Photo: Sander van der Wel, via Wikimedia.
A team of medical experts has called for a ban on the practice of conversion therapy, citing its harmful effects on the mental health of patients who have been subjected to it.
Writing in an Aug. 8 article in the New England Journal of Medicine, a group of doctors first begin with the history surrounding conversion therapy and the techniques that have historically been used as part of attempting to change someone’s sexual orientation or gender identity.
Those techniques include behavior-modification therapy, including the use of commercial sex workers, orgasmic reconditioning, and an emphasis on marriage to an opposite-sex partner. They also include forms of aversion therapy, including electroshock, chemical, and deprivation therapy.
The doctors note that while the prevalence of some of the more extreme forms of aversion therapy, such as electroshock, forced vomiting, or hormonal therapies, is scarce, practitioners of conversion therapy continue to tout some forms of behavior-modification therapy or “talk therapy” as “providing a pathway to cultural assimilation so they can live as cisgender heterosexuals.”
But the medical experts also note that the potential side-effects of the therapy have been well-documented, and can pose a range of health risks, including depression, post-traumatic stress disorder, suicidal ideation, and, in more extreme cases, suicide attempts.
The article cites a study from the Family Acceptance Project, an initiative that works to prevent physical and mental health risks for LGBTQ youth.
The cross-sectional study, which surveyed 245 LGBTQ young adults, found that youth whose parents or caregivers had encouraged them to undergo conversion therapy had higher rates of depression, suicidal thoughts, and suicide attempts — as well as lower educational attainment and lower income than those who weren’t subjected to conversion therapy.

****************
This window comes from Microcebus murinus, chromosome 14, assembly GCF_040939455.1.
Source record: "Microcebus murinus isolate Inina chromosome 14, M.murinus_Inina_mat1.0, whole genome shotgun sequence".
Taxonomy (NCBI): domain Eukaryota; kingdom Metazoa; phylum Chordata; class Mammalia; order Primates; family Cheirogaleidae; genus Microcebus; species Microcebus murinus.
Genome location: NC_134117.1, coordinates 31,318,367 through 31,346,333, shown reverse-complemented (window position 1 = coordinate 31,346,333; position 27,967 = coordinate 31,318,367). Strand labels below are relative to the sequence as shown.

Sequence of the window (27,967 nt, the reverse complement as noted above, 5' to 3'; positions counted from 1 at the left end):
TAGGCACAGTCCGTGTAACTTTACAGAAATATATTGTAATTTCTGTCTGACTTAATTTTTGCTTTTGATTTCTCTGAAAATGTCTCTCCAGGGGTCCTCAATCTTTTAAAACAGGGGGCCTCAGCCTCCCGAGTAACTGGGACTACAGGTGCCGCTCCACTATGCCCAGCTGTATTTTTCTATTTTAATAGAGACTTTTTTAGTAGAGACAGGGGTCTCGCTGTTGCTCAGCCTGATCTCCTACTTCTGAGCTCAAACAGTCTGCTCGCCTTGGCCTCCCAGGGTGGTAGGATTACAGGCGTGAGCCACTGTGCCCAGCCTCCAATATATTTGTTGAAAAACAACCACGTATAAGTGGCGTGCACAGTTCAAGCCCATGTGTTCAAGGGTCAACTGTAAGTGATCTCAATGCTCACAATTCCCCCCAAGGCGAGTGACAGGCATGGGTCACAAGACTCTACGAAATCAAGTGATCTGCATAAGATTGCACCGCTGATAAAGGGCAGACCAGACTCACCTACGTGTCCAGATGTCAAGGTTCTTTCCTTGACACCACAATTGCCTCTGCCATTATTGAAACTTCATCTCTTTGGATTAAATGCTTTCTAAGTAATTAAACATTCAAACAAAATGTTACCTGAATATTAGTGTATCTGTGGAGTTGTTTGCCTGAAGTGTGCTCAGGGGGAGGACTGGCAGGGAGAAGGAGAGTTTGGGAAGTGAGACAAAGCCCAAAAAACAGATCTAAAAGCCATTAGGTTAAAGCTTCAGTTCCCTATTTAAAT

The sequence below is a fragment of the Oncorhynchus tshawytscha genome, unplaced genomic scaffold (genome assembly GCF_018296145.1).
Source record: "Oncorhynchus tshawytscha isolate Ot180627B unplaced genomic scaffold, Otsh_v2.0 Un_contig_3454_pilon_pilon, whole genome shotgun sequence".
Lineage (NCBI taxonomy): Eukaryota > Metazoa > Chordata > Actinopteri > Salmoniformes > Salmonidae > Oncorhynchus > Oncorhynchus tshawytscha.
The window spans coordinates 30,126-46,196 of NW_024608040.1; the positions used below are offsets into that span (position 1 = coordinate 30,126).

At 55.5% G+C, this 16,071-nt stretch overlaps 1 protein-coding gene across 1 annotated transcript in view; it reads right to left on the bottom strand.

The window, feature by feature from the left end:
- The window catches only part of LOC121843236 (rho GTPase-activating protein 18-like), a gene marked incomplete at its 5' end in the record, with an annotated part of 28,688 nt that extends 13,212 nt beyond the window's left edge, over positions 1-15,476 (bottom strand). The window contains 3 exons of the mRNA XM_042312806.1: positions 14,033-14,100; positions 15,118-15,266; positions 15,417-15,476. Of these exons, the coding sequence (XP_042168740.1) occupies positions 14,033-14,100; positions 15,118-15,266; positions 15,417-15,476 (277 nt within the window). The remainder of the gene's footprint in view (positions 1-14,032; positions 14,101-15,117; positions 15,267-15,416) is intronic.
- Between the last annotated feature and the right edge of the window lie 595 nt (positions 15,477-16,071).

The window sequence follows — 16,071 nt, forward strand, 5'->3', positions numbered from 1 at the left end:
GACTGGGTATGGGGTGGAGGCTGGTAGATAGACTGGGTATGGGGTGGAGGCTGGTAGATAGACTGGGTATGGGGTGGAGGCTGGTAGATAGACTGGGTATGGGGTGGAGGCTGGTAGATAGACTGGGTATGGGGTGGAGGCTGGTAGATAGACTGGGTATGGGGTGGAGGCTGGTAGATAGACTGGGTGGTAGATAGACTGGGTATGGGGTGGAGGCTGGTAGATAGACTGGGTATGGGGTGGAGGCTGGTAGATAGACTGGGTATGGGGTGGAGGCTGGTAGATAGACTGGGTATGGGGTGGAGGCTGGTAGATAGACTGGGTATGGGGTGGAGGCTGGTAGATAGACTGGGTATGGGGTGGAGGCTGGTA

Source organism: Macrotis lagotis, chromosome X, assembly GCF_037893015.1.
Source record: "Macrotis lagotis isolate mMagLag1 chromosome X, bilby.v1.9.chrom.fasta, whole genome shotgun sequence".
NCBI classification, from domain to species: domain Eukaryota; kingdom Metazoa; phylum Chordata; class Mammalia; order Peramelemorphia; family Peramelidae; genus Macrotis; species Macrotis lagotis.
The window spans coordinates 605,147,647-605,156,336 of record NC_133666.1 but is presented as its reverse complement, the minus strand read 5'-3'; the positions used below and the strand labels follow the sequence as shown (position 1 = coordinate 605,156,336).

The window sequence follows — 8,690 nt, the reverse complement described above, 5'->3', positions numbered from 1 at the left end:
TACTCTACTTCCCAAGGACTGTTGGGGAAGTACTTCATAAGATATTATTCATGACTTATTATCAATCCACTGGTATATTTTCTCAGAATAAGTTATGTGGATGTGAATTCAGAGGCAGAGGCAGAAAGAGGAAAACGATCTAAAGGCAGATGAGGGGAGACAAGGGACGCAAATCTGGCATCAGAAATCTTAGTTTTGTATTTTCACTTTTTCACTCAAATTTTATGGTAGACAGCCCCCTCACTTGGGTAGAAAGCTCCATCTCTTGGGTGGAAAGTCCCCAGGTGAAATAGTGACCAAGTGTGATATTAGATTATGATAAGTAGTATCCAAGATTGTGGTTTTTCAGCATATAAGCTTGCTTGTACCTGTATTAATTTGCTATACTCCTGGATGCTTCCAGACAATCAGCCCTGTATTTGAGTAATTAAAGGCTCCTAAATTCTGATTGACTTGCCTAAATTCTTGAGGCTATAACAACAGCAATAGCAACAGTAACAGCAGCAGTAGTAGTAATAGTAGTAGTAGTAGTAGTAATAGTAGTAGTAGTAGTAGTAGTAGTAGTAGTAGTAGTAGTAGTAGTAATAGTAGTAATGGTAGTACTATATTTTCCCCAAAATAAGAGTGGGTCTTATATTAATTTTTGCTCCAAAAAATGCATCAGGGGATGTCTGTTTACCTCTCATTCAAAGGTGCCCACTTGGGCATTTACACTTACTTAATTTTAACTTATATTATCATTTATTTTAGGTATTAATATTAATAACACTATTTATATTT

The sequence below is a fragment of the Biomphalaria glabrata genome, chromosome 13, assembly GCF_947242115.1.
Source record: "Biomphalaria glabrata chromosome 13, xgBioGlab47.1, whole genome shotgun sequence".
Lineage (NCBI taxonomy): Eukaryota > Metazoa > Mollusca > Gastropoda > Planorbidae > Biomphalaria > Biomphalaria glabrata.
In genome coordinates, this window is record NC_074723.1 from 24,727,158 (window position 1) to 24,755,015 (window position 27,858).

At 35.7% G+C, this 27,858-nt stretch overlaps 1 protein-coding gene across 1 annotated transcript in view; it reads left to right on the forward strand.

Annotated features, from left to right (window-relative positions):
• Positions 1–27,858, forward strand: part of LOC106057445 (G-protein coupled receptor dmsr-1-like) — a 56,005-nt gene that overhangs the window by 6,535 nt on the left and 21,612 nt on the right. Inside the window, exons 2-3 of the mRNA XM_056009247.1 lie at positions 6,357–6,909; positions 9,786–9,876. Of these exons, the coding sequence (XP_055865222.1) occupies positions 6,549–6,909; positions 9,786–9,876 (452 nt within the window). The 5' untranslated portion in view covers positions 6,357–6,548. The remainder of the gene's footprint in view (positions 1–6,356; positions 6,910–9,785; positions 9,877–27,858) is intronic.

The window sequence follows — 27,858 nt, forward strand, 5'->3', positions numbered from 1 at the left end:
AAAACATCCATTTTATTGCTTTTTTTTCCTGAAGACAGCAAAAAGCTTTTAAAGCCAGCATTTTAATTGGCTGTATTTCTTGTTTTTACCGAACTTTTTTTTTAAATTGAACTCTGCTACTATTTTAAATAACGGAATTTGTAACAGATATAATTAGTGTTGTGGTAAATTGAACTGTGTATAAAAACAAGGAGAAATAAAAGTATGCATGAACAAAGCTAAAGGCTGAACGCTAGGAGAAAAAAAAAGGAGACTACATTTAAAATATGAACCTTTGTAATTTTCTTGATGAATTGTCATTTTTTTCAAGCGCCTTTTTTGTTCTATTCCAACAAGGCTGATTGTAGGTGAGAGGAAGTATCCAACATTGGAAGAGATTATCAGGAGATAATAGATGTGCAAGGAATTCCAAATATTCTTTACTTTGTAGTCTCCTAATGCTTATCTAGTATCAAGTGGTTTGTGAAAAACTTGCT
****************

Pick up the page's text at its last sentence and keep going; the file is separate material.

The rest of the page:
The authors of the study also note that professional associations, like the American Medical Association, the American Psychological Association, and the American Academy of Pediatrics have all denounced conversion therapy due to those potential harms.
Currently, 18 states have banned conversion therapy for minors. However, adults are able to engage in it if they so choose.
Related: North Carolina governor prohibits use of taxpayer dollars for conversion therapy
No states have officially classified conversion therapy as a form of consumer fraud, though there have been bills introduced in state legislatures and in Congress that would do so.
“As a result of the lack of regulation on these ‘therapies,’ many adults and children continue to be defrauded, harmed and traumatized in the U.S. every day,” said Dr. Carl Streed, Jr., the lead author of the report, according to HealthDay News.
Streed — who works as a primary care physician at Boston Medical Center and treats patients at its Center for Transgender Medicine & Surgery — and his co-authors say it’s important for doctors to be aware of conversion therapy in order to help patients who may be suffering emotionally or mentally as a result of the therapy.
It’s often up to the doctor to notice the signs, as many participants will conceal the fact that they’ve undergone the therapy.
“Although people of many ages and gender identities undergo conversion therapy, the most common participants are young men from conservative religious backgrounds with families that reject their LGBTQ-identified children,” the report’s authors write. “Many survivors of conversion therapy will need treatment for post-traumatic stress disorder and post-religious trauma.”
The report’s authors also urge physicians to create a supportive and welcoming environment for LGBTQ patients, and educate themselves on LGBTQ-specific health issues. They also call on medical schools and training programs to address such issues to ensure future physicians are well-versed and can competently treat their patients. And they recommend that conversion therapy be banned outright, saying its detriments outweigh its alleged benefits.
“Put simply, these practices need to end,” Streed said in a medical center news release. “We need to work across sectors to focus on ensuring that all individuals of all ages receive appropriate, comprehensive care by trained medical professionals in a supportive environment.”
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